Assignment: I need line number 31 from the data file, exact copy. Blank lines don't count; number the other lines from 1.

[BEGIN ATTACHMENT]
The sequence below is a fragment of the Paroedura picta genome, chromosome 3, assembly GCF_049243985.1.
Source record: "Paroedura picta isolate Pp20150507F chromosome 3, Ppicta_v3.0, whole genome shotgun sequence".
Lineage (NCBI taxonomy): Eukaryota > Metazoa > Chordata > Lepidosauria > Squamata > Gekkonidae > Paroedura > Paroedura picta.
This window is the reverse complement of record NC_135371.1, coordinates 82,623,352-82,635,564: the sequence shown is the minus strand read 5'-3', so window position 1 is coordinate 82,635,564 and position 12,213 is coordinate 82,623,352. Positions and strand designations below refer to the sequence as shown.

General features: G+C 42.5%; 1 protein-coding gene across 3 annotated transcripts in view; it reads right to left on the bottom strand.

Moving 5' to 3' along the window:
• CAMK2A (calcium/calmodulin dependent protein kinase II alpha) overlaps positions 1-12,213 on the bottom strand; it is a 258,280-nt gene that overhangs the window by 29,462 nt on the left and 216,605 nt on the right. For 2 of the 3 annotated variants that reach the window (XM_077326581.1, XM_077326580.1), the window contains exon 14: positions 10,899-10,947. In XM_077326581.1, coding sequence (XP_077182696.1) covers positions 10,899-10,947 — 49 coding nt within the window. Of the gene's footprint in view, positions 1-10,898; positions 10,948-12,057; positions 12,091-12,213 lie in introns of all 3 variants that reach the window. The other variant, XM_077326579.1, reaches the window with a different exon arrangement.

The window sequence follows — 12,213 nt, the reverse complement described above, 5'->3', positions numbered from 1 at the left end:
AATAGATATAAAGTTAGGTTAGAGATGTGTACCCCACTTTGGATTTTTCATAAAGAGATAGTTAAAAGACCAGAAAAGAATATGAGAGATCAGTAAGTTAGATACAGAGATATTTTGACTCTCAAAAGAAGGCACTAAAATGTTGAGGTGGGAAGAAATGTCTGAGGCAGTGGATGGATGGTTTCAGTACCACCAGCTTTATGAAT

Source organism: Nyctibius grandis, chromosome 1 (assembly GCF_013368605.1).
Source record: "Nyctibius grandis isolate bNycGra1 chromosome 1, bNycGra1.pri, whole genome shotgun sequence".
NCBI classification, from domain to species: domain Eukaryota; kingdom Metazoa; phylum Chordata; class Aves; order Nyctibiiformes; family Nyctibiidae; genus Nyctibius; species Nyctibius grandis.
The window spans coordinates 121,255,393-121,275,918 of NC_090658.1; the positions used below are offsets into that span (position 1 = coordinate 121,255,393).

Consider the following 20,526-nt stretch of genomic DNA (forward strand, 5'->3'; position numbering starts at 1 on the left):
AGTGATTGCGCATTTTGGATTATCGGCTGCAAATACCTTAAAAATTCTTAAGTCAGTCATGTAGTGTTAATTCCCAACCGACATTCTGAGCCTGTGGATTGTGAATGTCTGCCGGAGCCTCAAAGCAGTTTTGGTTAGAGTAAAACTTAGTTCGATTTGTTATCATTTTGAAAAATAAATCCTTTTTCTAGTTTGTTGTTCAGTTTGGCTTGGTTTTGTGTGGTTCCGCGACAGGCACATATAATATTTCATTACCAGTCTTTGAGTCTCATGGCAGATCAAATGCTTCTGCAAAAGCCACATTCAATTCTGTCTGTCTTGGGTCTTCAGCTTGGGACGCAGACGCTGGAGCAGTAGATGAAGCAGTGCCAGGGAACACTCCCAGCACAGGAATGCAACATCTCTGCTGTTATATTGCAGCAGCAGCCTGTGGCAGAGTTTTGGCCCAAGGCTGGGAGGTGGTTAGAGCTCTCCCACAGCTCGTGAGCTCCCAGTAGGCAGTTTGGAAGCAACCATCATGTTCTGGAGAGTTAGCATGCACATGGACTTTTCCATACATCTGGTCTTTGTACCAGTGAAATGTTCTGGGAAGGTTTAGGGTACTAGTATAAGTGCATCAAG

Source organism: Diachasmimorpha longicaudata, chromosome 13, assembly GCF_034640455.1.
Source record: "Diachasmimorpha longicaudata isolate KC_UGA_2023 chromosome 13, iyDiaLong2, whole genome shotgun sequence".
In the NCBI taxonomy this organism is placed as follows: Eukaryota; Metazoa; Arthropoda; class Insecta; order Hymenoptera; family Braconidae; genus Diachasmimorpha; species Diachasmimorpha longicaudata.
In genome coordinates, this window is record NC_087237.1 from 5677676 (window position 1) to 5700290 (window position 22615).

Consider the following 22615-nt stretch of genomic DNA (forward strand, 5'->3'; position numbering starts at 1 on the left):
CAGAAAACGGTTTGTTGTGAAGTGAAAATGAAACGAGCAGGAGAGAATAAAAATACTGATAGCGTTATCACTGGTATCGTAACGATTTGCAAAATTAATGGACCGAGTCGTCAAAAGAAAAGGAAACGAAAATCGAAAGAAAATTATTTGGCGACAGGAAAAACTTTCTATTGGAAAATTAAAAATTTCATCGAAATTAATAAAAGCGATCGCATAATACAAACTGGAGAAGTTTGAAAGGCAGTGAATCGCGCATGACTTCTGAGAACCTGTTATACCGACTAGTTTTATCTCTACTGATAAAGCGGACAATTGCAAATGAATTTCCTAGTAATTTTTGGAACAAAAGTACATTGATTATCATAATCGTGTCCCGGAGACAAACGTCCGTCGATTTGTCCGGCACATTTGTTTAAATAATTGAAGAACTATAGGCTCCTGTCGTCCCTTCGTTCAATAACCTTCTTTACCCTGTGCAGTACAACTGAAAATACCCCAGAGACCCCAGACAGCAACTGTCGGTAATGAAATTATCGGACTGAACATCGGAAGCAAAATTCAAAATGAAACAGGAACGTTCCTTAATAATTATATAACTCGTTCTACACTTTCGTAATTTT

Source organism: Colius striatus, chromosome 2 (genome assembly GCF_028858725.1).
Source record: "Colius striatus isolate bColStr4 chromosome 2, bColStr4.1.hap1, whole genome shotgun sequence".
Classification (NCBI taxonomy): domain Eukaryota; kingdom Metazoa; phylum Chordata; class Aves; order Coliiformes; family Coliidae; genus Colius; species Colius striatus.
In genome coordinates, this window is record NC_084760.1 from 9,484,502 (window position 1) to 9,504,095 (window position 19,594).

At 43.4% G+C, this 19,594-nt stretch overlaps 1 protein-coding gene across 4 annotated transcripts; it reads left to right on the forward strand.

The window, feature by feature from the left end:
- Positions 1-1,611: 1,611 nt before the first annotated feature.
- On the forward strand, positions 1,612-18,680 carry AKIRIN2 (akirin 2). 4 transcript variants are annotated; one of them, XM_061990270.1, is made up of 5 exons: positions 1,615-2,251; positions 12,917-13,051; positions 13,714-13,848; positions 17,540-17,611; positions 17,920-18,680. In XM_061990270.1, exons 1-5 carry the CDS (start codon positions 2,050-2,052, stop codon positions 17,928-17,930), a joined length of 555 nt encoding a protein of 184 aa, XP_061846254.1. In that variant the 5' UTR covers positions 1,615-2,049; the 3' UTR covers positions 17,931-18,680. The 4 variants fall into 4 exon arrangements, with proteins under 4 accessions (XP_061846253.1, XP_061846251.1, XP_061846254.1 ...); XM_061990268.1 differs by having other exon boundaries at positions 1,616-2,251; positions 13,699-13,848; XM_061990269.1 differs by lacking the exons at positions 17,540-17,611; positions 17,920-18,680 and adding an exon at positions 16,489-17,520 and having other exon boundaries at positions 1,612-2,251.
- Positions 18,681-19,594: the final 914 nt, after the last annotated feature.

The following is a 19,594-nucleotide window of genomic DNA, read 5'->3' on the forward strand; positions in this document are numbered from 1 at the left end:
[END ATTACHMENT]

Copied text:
The following is a 19,594-nucleotide window of genomic DNA, read 5'->3' on the forward strand; positions in this document are numbered from 1 at the left end: